Miami vs. Orlando: A Sunshine State Showdown

Life in Miami and Orlando isn’t all about vacation. While this may come as a surprise to many of Florida’s non-natives, each city offers a unique lifestyle beyond theme parks and spring break parties.

While some year-round residents have grown accustomed to dodging overcrowded parts of town and adjusting work schedules to bypass traffic, life here doesn’t always revolve around the tourists.

Locals share what it’s like to live, work and raise a family near some of the state’s most famous vacation spots.

Is it hard to maintain a work-life balance in a city full of tourist attractions?

“I wouldn’t say finding a work-life balance is hard. There are so many things to do here, but with traffic you are still very limited on what you can do within time constraints. If you have your own business, setting your hours to avoid heavy traffic times will greatly increase your balance.”  –Kat Khatibi of Persian Kitty Kat (Miami)

“It is the same as everywhere else, but it has nothing to do with tourist attractions. There is a very specific area where tourists go, and it’s not where the people who live in Orlando usually go.” –Stephanie Henley of Beasley & Henley (Orlando)

As a local, do you ever “play tourist?”

“I love this question because there is a big misconception that all of Orlando is filled with tourists, which is not true. I ‘play tourist’ when I head over to the International Drive area, and even a bit further to Disney and Universal. There are so many attractions on this side of town, including shopping, restaurants, theme parks and museums. It’s the perfect ‘staycation area’ for locals.” –Amanda Morehouse of Capturing Life’s Gifts (Orlando)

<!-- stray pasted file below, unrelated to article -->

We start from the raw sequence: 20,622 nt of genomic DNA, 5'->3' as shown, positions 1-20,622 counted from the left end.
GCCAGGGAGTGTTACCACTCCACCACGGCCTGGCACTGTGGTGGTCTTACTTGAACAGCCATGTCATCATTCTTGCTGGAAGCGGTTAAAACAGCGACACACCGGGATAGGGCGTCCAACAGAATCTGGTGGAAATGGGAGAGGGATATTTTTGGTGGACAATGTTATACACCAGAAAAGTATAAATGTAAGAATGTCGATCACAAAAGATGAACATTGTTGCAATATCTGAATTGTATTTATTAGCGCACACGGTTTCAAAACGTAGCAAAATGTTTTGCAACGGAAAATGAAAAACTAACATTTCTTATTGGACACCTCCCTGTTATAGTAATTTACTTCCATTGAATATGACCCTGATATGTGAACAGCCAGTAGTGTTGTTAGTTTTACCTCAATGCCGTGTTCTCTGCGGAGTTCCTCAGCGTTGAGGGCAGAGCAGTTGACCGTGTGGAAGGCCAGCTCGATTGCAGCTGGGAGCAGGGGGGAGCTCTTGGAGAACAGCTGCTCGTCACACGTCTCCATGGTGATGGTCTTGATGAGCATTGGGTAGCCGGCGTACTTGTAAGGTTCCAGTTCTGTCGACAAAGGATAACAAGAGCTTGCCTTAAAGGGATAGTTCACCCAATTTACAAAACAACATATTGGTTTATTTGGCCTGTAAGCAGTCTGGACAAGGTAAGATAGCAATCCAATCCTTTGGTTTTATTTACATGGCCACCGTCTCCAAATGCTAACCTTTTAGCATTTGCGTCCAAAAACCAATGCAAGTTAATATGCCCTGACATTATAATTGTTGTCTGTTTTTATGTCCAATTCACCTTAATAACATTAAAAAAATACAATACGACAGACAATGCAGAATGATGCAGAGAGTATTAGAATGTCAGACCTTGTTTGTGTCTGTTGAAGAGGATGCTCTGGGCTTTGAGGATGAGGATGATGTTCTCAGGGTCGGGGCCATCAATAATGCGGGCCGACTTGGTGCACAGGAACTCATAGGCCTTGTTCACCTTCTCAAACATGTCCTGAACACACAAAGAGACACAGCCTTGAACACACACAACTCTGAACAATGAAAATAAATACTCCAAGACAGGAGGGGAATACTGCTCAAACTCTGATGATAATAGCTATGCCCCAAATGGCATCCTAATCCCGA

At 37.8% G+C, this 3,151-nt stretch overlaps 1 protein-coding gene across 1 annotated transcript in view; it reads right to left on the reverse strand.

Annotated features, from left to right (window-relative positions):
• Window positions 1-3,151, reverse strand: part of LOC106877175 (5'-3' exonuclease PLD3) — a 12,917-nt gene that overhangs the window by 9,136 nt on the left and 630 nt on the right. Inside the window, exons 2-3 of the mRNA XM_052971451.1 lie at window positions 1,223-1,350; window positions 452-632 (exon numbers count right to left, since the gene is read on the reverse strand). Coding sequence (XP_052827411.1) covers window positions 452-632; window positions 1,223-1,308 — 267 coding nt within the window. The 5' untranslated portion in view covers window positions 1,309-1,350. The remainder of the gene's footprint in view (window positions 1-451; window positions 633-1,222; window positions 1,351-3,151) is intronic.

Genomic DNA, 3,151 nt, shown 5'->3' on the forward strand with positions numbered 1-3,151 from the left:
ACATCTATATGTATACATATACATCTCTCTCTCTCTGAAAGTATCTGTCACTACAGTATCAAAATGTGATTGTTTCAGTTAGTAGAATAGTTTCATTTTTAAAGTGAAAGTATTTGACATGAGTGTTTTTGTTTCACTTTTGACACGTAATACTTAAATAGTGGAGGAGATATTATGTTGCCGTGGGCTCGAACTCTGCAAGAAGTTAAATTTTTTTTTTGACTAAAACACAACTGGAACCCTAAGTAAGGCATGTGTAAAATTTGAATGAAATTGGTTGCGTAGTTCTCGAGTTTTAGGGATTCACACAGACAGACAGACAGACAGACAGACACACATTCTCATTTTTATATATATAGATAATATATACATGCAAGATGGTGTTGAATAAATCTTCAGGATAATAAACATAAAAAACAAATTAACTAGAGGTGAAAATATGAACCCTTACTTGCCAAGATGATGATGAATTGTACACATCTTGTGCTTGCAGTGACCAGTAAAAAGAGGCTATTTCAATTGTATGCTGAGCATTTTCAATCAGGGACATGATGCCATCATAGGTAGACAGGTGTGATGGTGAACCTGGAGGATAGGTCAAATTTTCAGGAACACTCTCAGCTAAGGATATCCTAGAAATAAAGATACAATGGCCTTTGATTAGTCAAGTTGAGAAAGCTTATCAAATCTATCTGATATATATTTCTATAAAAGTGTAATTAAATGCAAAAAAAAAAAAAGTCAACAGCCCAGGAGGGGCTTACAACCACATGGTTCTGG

“All the time! Every few months, my wife and I drive up to Boca Raton for a short getaway. We also take days off here and there to sit poolside at hotels in Surfside and Miami Beach – they are close to home but allow us to get a quick-fix rejuvenation. We take advantage of local tourist attractions like Hollywood Boardwalk, Jungle Island, Miami Seaquarium and Lion Country Safari on weekend trips with the kids.” –Phillip Sosnow of Bilzin Sumberg (Miami)

What are some of your favorite local hot spots that don’t cater to the tourist population?

“Anywhere in Kendall, Pinecrest or Homestead. Kendall and Pinecrest are suburban areas of Miami with more families, but there are plenty of shopping centers with hidden gem restaurants. Homestead is a mix of suburban and farmland, and it’s one of the only places in Miami you can have some space without people. It’s getting more and more crowded by the day, but you can still find unique seasonal destinations like Three Sisters Farm and Knaus Berry Farm.” -Kat Khatibi of Persian Kitty Kat (Miami)

“Most places I go don’t have tourists! The cities of Orlando and Winter Park are not where the tourists go – they are in Kissimmee or Lake Buena Vista. Most of them say they have been to Orlando, but really they haven’t. What they think is Orlando, isn’t. Nightlife and restaurants in downtown Orlando or Winter Park are terrific, and there are rarely tourists there.” -Stephanie Henley of Beasley & Henley (Orlando)

Are there any spots you avoid because they cater to the tourist population?

“It would have to be the International Drive area, because it’s very busy and expensive. Although, there are so many amazing attractions that we reserve this side of town for special occasions such as date nights.” -Amanda Morehouse of Capturing Life’s Gifts (Orlando)

“Yes! Disney, Universal, etc. The traffic [keeps me away], and I don’t want to spend all day at Disney.” -Stephanie Henley of Beasley & Henley (Orlando)